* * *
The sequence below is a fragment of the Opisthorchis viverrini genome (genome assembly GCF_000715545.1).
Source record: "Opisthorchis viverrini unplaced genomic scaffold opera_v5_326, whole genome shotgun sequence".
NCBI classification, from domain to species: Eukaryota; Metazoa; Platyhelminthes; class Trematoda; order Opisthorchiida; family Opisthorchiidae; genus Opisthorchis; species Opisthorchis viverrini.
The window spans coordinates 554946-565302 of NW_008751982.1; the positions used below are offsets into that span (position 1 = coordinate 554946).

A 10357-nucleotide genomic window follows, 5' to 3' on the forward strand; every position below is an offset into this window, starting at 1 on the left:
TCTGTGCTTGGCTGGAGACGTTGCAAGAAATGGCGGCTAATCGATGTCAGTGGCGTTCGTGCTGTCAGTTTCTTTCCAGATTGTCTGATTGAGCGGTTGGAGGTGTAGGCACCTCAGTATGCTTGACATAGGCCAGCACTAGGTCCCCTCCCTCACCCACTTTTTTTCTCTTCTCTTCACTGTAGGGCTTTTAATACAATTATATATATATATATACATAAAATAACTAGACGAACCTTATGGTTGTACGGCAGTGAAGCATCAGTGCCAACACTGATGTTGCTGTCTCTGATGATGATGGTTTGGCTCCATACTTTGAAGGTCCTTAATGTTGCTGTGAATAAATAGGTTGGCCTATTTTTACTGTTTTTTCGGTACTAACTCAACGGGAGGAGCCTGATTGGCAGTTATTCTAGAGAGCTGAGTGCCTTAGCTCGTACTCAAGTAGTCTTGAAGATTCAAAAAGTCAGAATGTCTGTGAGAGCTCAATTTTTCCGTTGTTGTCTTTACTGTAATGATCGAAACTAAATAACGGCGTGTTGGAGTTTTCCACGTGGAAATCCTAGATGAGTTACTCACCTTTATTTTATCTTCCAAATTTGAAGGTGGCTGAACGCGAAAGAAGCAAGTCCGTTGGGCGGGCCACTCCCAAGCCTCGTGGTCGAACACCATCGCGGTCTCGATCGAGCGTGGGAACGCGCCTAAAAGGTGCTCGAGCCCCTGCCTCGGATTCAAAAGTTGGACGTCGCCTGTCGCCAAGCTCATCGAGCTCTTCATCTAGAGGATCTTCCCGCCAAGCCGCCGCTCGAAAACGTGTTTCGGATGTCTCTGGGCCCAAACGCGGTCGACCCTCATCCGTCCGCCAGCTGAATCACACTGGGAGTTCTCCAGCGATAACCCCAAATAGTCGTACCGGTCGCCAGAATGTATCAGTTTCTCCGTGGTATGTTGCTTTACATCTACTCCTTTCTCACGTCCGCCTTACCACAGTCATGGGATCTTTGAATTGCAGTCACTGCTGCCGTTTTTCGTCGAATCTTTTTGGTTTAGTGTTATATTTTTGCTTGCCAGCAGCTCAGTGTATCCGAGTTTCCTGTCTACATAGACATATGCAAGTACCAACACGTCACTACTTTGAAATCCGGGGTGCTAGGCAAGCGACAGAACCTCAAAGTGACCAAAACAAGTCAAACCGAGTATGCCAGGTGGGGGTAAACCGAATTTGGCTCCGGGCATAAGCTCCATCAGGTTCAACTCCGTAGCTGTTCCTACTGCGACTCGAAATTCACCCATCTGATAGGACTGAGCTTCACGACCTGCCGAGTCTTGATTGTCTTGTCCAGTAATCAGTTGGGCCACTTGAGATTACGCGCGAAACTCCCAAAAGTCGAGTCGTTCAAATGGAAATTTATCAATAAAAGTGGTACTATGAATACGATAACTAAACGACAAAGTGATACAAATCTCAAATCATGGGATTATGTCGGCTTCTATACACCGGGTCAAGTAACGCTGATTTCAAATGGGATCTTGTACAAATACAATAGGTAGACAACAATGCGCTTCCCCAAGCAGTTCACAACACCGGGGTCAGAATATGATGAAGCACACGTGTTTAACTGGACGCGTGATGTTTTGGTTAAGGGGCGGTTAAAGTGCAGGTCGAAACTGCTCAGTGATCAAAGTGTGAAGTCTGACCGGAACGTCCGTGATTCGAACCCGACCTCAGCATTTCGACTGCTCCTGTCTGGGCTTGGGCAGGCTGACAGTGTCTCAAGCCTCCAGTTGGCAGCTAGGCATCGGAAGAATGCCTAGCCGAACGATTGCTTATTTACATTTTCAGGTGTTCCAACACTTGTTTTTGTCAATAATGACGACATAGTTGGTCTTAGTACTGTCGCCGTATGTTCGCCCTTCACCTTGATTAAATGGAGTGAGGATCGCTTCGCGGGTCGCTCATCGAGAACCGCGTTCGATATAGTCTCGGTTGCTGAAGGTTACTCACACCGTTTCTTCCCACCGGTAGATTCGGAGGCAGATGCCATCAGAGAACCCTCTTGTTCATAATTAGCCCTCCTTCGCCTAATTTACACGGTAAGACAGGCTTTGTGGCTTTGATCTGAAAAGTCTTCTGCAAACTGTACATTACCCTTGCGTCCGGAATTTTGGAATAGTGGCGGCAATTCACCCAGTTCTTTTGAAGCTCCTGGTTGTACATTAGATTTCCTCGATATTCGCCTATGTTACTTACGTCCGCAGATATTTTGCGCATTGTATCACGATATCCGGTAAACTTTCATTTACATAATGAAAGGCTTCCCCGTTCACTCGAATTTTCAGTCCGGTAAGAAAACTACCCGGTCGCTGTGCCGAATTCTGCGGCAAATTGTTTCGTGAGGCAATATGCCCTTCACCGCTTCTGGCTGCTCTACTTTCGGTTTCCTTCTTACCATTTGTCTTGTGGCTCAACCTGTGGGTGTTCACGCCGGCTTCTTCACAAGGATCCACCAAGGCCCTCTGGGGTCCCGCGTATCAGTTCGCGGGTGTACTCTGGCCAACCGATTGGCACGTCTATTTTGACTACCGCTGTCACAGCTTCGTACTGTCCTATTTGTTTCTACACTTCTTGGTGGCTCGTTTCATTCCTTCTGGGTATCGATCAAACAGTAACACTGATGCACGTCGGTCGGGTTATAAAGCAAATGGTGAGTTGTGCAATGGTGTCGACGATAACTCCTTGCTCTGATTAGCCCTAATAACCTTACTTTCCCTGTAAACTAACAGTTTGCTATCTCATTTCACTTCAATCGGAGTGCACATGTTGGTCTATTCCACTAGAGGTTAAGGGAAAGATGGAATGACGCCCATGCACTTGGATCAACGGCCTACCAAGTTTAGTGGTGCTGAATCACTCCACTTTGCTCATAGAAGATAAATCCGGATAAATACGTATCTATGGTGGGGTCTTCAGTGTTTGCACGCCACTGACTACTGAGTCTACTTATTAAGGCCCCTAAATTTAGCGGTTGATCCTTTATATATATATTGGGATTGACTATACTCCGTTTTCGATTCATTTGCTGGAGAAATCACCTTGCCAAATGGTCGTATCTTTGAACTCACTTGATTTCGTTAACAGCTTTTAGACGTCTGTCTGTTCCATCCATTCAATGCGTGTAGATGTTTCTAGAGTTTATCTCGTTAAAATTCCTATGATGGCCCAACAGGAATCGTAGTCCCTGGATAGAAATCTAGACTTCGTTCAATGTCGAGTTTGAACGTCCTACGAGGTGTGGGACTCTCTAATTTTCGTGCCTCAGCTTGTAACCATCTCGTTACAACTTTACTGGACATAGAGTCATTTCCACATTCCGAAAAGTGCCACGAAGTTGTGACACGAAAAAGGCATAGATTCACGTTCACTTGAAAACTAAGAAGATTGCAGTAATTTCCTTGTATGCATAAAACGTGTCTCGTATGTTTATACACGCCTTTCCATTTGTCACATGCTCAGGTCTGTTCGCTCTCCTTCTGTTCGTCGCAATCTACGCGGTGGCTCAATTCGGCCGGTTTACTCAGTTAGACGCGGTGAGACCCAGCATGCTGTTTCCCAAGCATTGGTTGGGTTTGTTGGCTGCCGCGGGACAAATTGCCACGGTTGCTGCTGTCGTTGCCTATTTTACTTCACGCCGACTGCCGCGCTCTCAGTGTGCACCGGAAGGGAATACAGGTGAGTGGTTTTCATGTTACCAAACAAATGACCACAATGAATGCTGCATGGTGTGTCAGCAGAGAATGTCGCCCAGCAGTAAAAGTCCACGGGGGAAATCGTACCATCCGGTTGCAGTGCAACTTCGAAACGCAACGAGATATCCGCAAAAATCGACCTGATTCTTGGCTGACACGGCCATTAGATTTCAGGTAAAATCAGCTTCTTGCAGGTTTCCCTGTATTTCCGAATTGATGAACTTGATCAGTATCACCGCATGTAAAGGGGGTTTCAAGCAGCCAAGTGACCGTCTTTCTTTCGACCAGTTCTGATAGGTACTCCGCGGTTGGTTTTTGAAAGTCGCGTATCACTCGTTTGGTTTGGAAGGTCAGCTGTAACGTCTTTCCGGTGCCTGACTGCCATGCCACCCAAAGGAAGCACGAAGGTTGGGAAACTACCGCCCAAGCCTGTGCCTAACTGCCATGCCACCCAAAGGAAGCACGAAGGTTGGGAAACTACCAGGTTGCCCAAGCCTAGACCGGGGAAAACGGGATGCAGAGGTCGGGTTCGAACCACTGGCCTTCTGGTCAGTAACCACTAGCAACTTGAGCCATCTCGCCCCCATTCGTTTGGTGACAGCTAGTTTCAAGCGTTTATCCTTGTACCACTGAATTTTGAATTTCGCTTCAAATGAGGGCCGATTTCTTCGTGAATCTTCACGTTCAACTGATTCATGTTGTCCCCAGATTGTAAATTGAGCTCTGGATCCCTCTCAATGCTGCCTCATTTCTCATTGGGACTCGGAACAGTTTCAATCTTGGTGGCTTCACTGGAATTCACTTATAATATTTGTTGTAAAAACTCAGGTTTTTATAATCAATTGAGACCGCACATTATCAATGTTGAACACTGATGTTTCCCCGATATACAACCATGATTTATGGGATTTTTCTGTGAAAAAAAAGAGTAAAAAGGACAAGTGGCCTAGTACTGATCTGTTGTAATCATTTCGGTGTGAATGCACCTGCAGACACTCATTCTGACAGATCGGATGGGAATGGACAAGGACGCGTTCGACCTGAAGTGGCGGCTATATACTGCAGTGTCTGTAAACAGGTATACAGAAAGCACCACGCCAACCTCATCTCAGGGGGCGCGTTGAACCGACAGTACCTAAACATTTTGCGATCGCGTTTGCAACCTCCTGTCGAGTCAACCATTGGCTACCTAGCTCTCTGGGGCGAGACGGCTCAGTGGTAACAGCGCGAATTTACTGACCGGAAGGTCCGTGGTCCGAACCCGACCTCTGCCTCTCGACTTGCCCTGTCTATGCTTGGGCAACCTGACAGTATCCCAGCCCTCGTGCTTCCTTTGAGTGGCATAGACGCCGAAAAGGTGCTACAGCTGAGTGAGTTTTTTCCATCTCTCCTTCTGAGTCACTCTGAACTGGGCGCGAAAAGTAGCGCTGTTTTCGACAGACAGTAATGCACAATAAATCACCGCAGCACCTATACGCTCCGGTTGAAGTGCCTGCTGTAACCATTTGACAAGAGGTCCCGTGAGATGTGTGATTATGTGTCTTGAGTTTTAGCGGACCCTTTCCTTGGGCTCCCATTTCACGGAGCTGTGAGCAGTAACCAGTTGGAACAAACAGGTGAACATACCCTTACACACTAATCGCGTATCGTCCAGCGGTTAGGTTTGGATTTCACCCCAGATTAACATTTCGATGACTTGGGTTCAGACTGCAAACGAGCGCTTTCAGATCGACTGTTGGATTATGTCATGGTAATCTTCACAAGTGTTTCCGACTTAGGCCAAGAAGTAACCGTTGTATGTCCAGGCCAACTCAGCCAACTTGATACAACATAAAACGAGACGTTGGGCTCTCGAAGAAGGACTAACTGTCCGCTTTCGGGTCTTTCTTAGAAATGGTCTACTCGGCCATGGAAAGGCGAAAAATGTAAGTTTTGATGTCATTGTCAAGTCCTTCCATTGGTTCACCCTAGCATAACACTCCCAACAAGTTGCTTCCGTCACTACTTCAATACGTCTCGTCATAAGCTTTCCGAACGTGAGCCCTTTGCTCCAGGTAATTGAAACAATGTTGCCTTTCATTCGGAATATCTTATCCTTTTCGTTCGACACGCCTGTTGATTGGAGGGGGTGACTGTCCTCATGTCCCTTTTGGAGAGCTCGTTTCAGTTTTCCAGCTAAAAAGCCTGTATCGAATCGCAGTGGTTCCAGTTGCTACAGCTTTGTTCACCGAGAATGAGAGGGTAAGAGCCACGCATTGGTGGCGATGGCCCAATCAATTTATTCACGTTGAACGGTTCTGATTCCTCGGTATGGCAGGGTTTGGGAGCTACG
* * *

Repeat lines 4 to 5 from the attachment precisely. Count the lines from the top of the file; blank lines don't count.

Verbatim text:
The window spans coordinates 554946-565302 of NW_008751982.1; the positions used below are offsets into that span (position 1 = coordinate 554946).

A 10357-nucleotide genomic window follows, 5' to 3' on the forward strand; every position below is an offset into this window, starting at 1 on the left: